• Exploring American History

William Penn acquired land for the Quakers

Though he did not set out to do so, William Penn successfully found a home for England’s Quakers. Originally established by George Fox in 1647, the Quaker religion responded to the need of people who were tired of the "showmanship" of traditional churches. Fox taught them Christ was to be experienced directly and not through a church ritual or minister. Though the congregations actually referred to themselves as "Friends", or the Society of Friends, the term "Quakers" was applied to the religion to ridicule the way many members of the congregation would shake as they prayed to God.


While still in England, the Quakers were persecuted due to their opposition towards paying taxes that were used to support wars. Parliament went so far as to proclaim the Quakers were “mischievous and dangerous people.” This persecution soon led to the Quakers migrating to America.

Arriving first in Massachusetts, the Quakers’ welcoming committee was nowhere to be found. Instead, they were met by individuals who held just as low a regard for the Quakers as did Parliament; primarily because most of those who traveled with George Fox to Massachusetts were from the lower levels of life. Fox finally came to the realization the only way for the Quakers to exist peacefully was to find an area they could settle apart from those who shunned them; but where?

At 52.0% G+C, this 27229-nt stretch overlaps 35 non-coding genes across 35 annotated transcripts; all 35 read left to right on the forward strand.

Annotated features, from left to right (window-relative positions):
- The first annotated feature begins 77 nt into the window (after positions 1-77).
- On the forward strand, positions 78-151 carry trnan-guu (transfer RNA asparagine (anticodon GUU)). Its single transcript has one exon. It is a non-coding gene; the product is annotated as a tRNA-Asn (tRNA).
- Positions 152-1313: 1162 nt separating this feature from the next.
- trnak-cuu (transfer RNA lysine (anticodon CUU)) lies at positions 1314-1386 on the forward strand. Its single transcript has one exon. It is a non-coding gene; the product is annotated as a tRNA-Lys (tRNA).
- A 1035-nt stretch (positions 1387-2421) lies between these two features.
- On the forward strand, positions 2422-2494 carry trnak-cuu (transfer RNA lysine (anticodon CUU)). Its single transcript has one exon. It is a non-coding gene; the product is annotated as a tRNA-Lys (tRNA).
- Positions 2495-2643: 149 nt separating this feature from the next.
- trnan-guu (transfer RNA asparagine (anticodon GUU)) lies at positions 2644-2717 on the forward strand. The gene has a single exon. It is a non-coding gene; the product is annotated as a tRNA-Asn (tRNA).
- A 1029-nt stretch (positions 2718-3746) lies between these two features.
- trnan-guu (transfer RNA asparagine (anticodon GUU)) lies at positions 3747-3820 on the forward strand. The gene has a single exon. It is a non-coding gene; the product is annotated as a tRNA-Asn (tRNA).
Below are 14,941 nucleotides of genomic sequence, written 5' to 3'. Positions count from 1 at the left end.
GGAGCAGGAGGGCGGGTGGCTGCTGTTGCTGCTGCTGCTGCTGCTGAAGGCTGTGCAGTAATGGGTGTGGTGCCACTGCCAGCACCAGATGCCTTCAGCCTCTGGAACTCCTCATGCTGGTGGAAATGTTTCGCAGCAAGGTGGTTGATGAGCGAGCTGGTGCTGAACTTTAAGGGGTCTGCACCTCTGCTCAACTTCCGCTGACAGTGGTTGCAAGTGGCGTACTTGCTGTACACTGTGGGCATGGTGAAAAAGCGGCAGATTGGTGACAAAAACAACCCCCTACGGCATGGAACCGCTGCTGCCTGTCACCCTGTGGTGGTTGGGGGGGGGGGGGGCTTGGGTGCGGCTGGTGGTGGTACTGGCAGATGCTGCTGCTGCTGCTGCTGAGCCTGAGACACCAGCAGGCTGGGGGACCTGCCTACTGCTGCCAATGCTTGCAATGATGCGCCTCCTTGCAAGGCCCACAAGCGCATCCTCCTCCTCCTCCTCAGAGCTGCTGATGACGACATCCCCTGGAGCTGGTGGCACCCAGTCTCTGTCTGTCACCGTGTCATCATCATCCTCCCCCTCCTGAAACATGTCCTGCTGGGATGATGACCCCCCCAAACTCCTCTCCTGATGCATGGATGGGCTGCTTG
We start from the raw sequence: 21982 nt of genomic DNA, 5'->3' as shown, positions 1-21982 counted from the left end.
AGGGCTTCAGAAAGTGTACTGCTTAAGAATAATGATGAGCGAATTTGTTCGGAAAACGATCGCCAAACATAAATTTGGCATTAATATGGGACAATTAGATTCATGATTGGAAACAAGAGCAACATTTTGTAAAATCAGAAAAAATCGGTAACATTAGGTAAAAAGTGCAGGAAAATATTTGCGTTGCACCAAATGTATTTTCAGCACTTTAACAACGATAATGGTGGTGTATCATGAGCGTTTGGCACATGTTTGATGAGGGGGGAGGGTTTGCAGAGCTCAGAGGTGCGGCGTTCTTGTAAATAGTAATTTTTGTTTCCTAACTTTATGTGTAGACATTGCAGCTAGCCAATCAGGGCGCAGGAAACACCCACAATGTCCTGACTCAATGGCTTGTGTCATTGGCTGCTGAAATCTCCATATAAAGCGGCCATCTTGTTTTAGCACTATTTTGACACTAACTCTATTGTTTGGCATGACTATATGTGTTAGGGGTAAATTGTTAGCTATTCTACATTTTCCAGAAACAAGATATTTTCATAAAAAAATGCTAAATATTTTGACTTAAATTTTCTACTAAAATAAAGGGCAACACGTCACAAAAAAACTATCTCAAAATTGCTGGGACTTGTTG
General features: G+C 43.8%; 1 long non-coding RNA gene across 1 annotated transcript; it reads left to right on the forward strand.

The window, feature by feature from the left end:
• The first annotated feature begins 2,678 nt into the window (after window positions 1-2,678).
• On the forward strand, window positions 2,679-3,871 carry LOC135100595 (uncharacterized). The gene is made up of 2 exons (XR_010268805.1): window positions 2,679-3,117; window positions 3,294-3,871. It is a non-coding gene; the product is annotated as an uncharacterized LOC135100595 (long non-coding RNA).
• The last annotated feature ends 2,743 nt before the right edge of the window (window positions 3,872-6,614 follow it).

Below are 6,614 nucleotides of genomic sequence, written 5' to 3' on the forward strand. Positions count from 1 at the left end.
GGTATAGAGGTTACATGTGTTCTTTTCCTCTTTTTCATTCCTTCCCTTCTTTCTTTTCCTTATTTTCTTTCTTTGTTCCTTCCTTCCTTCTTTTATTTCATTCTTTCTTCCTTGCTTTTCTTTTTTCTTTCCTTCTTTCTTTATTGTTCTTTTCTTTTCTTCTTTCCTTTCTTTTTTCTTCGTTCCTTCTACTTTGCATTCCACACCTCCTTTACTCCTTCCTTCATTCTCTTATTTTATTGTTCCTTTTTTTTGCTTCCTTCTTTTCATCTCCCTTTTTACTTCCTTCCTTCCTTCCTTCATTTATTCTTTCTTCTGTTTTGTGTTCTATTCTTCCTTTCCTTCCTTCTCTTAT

An answer to prayer soon turned things around for the bedeviled congregation. British Admiral Sir William Penn had been a close friend of King Charles II. At the time of his death, the king owed him a debt totaling £16,000 ($880,882.43 – 2021). When Admiral Penn died, this debt was inherited by his namesake son.

William, born on October 14, 1644, was well educated and had attended Christ Church in Oxford. He was later converted to Quakerism under the teaching of Thomas Loc, a disciple of George Fox. Penn wrote a pamphlet The Sandy Foundation Shaken, which angered the Bishop of London. He urged that Penn be confined in the Tower of London, without trial. His wishes were granted and Penn spent eight months in the Tower.

To help the persecuted Quakers establish a homeland of their own, Penn approached the king and asked that instead of money, the debt be resolved in acreage. He requested a tract of land in America, 40,000 square miles in size. When the king agreed, this became the largest American land grant ever given to one individual. The tract he received was located west of the Delaware River, with the northern boundary of Maryland marking the northern boundary of this acreage.


Penn’s charter went into effect on March 4, 1681. William originally chose “New Wales” for the territory’s name; however, King Charles named it “Pennsylvania” – Penn, in memory of his deceased friend and “sylvania” - Latin for "forest land".

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